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News - New Year's resolution

How not to screw up your little-leaguer



If every Little League parent paid attention to what is in his new book, Jack Llewellyn would be out of a job. The Braves' sports psychology consultant does not appear to be worried about this. Apparently there is no shortage of parents who would call him pleading for an emergency house call because a seven-year-old daughter has lost her killer instinct at swim meets. Not that that kind of parent would be a candidate to purchase anything titled Let 'em Play: What Parents, Coaches & Kids Need to Know about Youth Baseball.

Let 'em Play is not written for parents like that, really. Principally because parents like that would pay less attention to it than they are paying to the children they are pushing to excel on the field. But anyone who becomes the coach of any children's team, or anyone who is a parent of a sports-playing child, might want to flip through Llewellyn's little book.

It is a little book because it has a short message: Children should play sports for fun. Period.

"I don't think sports is the savior of mankind," Llewellyn says, obviously forgetting himself for a moment. "But I think kids can learn a lot of things they can't learn in a classroom. They might not become better athletes but it'll help them be better students."

Before 1991, when he became known as the shrink who sat in the stands at Atlanta-Fulton County Stadium wearing a red polo shirt — so John Smoltz could focus on it and remember to channel his considerable emotions — Llewellyn spent his leisure time coaching kids teams and speaking to groups of youth soccer parents. Paul O'Neill was the first big-leaguer with whom he worked, starting the week after O'Neill was traded from the Cincinnati Reds to the New York Yankees. (You think O'Neill has a temper now?)

Once the Braves saw how effective sports psychology could be, they retained Llewellyn's services. He can be found strolling through the clubhouse every day, available to any player. But he is more likely to be called on by parents who want more for their kids than their kids want for themselves. And not in a good way.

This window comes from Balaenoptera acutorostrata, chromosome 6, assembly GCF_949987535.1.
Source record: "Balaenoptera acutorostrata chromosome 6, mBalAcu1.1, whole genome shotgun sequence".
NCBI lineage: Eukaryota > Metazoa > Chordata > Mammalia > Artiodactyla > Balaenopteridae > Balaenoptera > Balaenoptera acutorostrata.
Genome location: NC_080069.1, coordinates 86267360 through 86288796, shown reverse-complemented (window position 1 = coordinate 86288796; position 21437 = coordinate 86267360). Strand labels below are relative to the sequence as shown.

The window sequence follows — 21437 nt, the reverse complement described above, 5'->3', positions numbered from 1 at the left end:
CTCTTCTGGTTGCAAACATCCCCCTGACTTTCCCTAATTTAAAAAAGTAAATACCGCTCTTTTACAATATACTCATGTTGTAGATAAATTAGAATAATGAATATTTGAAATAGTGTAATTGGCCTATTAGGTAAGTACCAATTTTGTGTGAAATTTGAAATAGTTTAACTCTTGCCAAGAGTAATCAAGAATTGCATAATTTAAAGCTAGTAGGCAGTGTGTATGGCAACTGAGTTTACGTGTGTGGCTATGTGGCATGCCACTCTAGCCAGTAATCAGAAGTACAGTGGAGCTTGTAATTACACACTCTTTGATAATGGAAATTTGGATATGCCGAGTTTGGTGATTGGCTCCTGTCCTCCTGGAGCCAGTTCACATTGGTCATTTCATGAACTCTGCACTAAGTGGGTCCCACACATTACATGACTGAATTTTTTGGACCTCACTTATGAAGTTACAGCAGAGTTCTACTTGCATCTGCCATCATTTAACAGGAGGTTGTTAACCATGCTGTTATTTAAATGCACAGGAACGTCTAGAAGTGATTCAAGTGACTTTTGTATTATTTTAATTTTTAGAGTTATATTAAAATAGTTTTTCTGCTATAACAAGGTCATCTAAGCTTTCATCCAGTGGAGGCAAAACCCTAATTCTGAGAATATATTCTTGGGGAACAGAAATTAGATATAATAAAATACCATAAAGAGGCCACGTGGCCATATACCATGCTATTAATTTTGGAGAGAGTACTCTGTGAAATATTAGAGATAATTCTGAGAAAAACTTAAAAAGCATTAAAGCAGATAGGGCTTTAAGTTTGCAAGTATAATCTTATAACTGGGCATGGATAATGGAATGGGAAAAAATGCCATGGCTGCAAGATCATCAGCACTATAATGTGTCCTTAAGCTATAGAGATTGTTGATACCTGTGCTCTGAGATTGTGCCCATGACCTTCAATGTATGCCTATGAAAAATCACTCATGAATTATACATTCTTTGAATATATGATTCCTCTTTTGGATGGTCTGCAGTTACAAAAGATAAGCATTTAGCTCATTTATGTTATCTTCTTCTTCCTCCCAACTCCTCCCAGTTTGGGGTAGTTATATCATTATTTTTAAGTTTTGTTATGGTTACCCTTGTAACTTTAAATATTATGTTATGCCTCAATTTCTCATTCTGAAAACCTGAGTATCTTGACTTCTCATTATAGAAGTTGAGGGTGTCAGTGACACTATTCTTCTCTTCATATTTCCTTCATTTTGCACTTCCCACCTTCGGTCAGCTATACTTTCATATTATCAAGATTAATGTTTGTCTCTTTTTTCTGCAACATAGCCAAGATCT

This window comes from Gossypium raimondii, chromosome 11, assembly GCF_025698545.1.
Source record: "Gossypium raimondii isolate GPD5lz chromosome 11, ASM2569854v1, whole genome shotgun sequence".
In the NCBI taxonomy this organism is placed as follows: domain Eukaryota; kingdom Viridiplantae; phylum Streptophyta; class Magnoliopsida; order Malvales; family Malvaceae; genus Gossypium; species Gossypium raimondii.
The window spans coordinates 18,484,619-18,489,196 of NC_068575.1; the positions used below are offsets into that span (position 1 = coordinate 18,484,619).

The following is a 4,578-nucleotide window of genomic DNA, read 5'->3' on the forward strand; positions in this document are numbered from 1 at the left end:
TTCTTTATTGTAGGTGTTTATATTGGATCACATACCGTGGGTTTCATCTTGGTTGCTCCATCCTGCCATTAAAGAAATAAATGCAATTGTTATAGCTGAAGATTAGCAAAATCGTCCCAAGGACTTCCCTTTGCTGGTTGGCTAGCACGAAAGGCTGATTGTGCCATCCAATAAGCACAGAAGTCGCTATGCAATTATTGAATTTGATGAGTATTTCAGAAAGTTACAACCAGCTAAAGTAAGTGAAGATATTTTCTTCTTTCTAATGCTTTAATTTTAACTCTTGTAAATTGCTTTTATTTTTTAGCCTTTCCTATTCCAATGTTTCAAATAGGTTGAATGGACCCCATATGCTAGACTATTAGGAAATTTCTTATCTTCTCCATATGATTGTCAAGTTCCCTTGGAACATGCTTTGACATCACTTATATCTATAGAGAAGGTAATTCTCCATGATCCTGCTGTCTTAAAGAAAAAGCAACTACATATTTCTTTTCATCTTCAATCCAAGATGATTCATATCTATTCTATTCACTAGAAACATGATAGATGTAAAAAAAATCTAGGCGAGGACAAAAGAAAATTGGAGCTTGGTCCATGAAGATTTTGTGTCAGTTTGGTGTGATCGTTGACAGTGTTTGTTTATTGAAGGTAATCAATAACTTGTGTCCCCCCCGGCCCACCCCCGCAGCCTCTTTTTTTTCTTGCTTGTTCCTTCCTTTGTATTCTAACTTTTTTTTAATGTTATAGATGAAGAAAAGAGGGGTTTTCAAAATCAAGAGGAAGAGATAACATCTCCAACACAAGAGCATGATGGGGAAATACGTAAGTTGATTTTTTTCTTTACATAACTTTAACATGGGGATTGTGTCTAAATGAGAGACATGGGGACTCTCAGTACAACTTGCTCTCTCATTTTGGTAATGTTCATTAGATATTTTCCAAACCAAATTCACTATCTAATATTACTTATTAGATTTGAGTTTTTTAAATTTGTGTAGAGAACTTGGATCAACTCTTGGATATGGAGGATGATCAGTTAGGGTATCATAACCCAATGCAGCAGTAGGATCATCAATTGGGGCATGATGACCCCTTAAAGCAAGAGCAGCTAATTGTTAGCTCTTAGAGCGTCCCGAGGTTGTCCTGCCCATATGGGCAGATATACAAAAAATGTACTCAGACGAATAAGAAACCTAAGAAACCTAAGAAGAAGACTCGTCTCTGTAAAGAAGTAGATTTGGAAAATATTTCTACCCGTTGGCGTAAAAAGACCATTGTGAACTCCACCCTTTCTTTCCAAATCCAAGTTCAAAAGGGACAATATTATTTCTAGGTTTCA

There have always been pushy parents, even before pro sports contracts reached their current mind-boggling heights. And baseball is hardly the only sport where pushy parents cause problems for their own children. (And everyone else's, for that matter.) Come to think of it, professional tennis is infested with problem adults.

Probably because most fathers played Little League baseball, however, and want their sons to be better than they were, baseball seems to churn out news reports of umpires and coaches and kids and other parents being shot or kicked or punched. Verbal abuse, though, is the thing that drives most kids away from sports.

Funny, talk to any major league ball player and he will most likely tell you that he played every sport as a kid. Most continued to play two or three sports through high school, never thinking about playing baseball professionally. The only reason it crossed Greg Maddux's mind that he might be drafted by a major league club was that his older brother Mike had been. And then he was not sure whether to play ball or go to school.

Maddux isn't the only one. Between Let 'em Play's short chapters are even shorter tips from such current and former Braves as Brian Jordan, John Smoltz, Tom Glavine and Terry Mulholland, all of whom say essentially the same thing. That they played all sports as kids, usually with brothers. That their parents played with them or coached them but never pushed them. That they did not begin to think about baseball as a career until they were seniors in high school.

Glavine — who was drafted by the NHL's Los Angeles Kings as well as by the Braves — remembers playing baseball as a kid with some very good players who gave up the game because their parents ruined it for them. The tragedy is not that those kids might have become major league ballplayers — heaven knows expansion has given us dozens upon dozens of guys who are major-leaguers in salary only — but that they missed the fun of playing a team sport.

Not such a loss in the grand scheme of things. Unless you were one of them.??





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